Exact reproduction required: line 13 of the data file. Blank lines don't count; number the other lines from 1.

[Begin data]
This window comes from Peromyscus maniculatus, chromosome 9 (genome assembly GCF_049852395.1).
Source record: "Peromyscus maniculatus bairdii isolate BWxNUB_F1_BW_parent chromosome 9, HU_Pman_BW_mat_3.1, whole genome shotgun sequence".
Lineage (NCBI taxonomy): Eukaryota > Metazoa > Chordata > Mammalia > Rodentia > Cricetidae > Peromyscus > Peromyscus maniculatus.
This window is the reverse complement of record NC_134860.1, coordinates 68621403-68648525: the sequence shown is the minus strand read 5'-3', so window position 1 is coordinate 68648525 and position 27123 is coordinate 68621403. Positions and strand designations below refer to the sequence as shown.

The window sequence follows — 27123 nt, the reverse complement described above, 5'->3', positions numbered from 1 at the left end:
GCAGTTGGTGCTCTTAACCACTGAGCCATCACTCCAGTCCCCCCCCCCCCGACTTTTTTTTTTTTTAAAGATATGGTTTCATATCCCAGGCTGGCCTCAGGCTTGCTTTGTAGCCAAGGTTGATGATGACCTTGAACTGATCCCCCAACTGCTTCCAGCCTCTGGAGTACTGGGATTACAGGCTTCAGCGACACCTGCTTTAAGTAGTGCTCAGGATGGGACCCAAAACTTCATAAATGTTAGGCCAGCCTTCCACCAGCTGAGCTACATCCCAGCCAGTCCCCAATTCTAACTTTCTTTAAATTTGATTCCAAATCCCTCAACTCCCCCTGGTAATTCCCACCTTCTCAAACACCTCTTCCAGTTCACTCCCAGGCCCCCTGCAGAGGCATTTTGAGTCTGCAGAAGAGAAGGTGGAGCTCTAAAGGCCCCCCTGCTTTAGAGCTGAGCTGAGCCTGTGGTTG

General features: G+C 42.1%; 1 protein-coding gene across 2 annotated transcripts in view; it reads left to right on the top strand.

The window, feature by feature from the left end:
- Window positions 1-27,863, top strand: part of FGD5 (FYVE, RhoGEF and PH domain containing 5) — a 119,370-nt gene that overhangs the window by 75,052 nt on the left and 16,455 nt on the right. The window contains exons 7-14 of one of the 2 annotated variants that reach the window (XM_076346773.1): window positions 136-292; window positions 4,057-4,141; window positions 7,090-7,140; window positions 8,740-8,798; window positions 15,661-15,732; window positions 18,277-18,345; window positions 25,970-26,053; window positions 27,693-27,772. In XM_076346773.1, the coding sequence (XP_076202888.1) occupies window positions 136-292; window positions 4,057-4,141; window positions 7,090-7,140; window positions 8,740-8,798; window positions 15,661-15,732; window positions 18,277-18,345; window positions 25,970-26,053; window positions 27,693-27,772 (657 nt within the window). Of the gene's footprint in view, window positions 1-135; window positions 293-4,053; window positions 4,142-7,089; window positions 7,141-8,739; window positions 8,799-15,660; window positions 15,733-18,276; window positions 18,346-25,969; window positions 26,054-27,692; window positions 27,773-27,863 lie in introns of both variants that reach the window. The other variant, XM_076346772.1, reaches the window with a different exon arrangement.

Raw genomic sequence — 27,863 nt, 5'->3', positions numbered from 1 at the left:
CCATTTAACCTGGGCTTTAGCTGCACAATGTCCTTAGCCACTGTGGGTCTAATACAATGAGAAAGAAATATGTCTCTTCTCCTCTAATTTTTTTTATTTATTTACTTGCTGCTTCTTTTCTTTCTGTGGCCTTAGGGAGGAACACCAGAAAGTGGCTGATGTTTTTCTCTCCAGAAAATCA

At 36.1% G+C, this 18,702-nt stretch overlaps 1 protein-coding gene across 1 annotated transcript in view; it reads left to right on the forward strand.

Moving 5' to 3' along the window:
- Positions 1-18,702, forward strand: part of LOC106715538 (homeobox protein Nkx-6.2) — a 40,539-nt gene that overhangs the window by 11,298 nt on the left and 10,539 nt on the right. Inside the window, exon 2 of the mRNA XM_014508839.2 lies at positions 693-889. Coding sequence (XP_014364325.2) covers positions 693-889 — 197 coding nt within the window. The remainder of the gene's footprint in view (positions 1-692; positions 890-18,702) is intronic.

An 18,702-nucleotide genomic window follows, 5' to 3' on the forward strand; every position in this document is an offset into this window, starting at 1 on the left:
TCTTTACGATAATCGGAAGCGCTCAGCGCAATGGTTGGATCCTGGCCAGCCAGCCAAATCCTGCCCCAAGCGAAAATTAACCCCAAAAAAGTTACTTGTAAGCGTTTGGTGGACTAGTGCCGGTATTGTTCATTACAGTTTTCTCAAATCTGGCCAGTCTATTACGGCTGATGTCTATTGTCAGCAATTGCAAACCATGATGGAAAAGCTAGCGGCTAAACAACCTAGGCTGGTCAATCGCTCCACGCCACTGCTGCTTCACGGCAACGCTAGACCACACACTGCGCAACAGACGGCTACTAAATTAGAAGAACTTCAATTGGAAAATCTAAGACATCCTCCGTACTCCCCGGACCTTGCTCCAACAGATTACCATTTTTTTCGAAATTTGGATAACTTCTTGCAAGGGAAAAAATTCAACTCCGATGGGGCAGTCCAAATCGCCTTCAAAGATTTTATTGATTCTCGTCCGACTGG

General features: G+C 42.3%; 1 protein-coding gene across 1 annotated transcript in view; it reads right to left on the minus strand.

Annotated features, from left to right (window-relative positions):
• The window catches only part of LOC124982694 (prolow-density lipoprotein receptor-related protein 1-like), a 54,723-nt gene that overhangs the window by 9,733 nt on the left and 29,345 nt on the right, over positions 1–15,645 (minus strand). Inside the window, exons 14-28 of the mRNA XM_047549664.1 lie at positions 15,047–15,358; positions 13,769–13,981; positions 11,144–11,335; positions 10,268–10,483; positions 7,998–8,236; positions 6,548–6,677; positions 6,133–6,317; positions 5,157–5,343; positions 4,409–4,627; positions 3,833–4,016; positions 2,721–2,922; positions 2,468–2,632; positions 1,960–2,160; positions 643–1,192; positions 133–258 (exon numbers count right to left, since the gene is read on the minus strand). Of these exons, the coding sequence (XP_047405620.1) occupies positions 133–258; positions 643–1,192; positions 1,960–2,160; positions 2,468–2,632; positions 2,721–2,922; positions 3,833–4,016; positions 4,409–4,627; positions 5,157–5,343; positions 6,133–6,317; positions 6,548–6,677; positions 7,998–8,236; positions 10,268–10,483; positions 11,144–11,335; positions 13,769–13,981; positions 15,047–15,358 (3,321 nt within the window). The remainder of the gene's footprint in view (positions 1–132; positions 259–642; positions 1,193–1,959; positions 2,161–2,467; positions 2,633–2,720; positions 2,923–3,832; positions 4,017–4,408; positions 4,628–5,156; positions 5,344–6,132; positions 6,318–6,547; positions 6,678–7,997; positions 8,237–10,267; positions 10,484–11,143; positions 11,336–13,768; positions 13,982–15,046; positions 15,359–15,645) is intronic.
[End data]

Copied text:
Moving 5' to 3' along the window: